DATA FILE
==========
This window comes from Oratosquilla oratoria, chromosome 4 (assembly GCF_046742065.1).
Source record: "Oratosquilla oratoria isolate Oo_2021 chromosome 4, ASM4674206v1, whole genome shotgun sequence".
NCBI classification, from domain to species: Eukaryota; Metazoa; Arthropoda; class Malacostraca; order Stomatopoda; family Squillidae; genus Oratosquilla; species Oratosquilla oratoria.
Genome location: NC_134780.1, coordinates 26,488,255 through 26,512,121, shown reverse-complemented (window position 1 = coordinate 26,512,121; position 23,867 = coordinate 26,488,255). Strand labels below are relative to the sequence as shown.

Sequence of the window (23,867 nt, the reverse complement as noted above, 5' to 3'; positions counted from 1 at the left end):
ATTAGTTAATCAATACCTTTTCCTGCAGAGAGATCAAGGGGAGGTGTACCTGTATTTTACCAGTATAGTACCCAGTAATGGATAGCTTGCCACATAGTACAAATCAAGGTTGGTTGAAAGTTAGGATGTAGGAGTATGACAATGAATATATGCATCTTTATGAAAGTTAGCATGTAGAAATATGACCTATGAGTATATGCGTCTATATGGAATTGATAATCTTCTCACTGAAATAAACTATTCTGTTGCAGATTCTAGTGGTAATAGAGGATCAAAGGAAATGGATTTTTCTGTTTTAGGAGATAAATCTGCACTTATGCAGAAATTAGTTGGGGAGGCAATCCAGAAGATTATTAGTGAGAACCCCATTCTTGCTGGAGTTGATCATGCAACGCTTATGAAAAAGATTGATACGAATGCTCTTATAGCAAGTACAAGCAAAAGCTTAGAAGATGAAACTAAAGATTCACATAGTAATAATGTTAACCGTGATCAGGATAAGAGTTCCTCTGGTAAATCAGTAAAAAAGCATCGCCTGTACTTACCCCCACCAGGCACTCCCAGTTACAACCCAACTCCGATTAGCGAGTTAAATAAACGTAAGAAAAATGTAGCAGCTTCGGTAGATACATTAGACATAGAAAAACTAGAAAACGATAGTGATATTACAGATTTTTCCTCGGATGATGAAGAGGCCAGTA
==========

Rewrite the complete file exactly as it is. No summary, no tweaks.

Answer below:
This window comes from Oratosquilla oratoria, chromosome 4 (assembly GCF_046742065.1).
Source record: "Oratosquilla oratoria isolate Oo_2021 chromosome 4, ASM4674206v1, whole genome shotgun sequence".
NCBI classification, from domain to species: Eukaryota; Metazoa; Arthropoda; class Malacostraca; order Stomatopoda; family Squillidae; genus Oratosquilla; species Oratosquilla oratoria.
Genome location: NC_134780.1, coordinates 26,488,255 through 26,512,121, shown reverse-complemented (window position 1 = coordinate 26,512,121; position 23,867 = coordinate 26,488,255). Strand labels below are relative to the sequence as shown.

Sequence of the window (23,867 nt, the reverse complement as noted above, 5' to 3'; positions counted from 1 at the left end):
ATTAGTTAATCAATACCTTTTCCTGCAGAGAGATCAAGGGGAGGTGTACCTGTATTTTACCAGTATAGTACCCAGTAATGGATAGCTTGCCACATAGTACAAATCAAGGTTGGTTGAAAGTTAGGATGTAGGAGTATGACAATGAATATATGCATCTTTATGAAAGTTAGCATGTAGAAATATGACCTATGAGTATATGCGTCTATATGGAATTGATAATCTTCTCACTGAAATAAACTATTCTGTTGCAGATTCTAGTGGTAATAGAGGATCAAAGGAAATGGATTTTTCTGTTTTAGGAGATAAATCTGCACTTATGCAGAAATTAGTTGGGGAGGCAATCCAGAAGATTATTAGTGAGAACCCCATTCTTGCTGGAGTTGATCATGCAACGCTTATGAAAAAGATTGATACGAATGCTCTTATAGCAAGTACAAGCAAAAGCTTAGAAGATGAAACTAAAGATTCACATAGTAATAATGTTAACCGTGATCAGGATAAGAGTTCCTCTGGTAAATCAGTAAAAAAGCATCGCCTGTACTTACCCCCACCAGGCACTCCCAGTTACAACCCAACTCCGATTAGCGAGTTAAATAAACGTAAGAAAAATGTAGCAGCTTCGGTAGATACATTAGACATAGAAAAACTAGAAAACGATAGTGATATTACAGATTTTTCCTCGGATGATGAAGAGGCCAGTA